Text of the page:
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Shoe buckle

  • Place of origin:

    Birmingham (made)

  • Date:

    ca. 1780s (made)

  • Artist/Maker:

    Willmore, Thomas (maker)

  • Materials and Techniques:

    Silver, steel prong

  • Museum number:

    M.33-1909

  • Gallery location:

    Jewellery, Rooms 91, The William and Judith Bollinger Gallery, case 14, shelf C, box 13

Gold or silver buckles for shoes were in fashion for most of the 18th century. They gave the finishing touches to elegant dress and were one of the few pieces of jewellery worn by men as well as women. Gentlemen wore matching shoe and knee buckles.

Making buckles became a highly skilled craft at which English silversmiths and jewellers excelled. Exquisitely wrought designs, glittering pastes and precious stones reflected the status of the wearer as well as the occasion. Cheaper and plainer versions were made of steel, brass and other metal alloys. By 1790 shoe buckles were falling out of use, except as part of ceremonial or court dress.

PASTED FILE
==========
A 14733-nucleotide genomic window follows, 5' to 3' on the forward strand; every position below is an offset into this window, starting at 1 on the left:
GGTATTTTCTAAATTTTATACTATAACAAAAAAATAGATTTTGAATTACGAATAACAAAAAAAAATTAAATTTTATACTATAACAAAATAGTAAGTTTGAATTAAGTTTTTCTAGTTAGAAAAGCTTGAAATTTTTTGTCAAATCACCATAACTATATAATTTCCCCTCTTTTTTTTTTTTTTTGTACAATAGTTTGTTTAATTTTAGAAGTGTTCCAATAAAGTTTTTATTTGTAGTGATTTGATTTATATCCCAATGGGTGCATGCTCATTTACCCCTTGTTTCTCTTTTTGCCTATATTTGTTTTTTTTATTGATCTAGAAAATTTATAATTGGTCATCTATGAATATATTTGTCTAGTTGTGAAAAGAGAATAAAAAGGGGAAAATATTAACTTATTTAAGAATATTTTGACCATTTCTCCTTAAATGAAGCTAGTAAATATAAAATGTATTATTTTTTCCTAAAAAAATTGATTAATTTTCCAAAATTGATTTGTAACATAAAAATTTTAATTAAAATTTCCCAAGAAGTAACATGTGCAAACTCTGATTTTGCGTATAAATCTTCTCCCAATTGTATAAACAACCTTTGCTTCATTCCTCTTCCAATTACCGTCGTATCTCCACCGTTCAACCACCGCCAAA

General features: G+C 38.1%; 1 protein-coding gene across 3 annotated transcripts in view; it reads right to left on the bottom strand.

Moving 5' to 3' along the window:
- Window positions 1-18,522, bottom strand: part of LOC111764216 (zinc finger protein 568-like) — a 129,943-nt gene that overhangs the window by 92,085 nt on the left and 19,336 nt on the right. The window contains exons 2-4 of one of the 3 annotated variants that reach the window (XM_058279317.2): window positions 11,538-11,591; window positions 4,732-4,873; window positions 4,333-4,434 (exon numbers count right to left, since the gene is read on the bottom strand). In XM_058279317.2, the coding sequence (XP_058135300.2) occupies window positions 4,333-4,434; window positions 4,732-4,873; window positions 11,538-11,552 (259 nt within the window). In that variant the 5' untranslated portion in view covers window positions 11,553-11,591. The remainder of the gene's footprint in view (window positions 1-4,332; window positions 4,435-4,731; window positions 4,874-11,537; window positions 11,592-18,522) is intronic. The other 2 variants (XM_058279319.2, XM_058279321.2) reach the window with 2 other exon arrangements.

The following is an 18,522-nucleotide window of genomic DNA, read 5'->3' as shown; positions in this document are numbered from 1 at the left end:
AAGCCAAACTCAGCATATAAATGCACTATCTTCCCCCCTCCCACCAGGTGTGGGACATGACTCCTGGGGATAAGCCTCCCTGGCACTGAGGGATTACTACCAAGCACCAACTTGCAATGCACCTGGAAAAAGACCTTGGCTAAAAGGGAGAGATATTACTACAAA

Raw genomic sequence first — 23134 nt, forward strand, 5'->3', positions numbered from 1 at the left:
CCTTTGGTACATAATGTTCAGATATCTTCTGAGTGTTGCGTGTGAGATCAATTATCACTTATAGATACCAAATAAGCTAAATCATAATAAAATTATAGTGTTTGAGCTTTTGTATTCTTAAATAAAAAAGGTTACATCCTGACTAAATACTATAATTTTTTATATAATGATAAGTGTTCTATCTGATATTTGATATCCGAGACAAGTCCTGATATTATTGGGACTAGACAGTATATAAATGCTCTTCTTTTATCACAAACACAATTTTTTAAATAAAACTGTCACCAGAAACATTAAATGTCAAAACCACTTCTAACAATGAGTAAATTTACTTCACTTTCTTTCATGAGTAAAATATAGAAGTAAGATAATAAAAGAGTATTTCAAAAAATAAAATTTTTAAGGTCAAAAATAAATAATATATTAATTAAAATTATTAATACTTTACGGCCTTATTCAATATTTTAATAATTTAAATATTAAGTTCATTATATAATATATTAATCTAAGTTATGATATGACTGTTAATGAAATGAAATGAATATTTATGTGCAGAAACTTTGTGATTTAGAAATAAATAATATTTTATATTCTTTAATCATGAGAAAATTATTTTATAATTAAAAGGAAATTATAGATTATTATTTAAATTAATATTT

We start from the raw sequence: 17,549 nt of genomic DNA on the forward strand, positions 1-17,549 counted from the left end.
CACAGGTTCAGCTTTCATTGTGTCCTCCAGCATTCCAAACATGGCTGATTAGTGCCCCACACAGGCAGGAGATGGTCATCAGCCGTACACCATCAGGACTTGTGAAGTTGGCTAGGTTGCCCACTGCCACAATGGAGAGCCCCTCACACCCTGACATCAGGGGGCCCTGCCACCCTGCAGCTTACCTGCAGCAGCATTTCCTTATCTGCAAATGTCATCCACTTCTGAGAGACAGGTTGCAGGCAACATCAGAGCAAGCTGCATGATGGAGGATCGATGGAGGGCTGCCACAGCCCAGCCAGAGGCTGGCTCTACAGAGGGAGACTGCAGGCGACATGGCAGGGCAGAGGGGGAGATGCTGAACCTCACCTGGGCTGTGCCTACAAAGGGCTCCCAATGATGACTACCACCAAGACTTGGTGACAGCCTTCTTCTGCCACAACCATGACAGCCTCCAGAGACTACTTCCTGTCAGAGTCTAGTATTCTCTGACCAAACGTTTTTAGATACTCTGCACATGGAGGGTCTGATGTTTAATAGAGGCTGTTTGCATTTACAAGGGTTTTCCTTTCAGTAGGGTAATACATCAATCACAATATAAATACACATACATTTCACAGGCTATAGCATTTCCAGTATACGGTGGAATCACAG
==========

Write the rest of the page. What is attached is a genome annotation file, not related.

This buckle is one of a pair, with Museum no. M.33A-1909.

Physical description

Shoe buckle (one of a pair), silver with steel prong, four sided wavy shape, decorated with an openwork design with an interlacing ribbon and rosette rim.

Place of Origin

Birmingham (made)

Date

ca. 1780s (made)

Artist/maker

Willmore, Thomas (maker)

Materials and Techniques

Silver, steel prong

Marks and inscriptions

Incomplete hallmarks, lion passant only

Mark of TW for Thomas Willmore, Birmingham.

Dimensions

Length: 6.09 cm, Width: 5.15 cm, Depth: 1.81 cm

Descriptive line

Silver with steel prong, (one of a pair), Birmingham, about 1780-1790, mark of Thomas Willmore.

Materials

Silver; Steel

Subjects depicted

Rosette; Ribbon

Categories

Footwear; Jewellery; Metalwork; Europeana Fashion Project

Collection

Metalwork Collection

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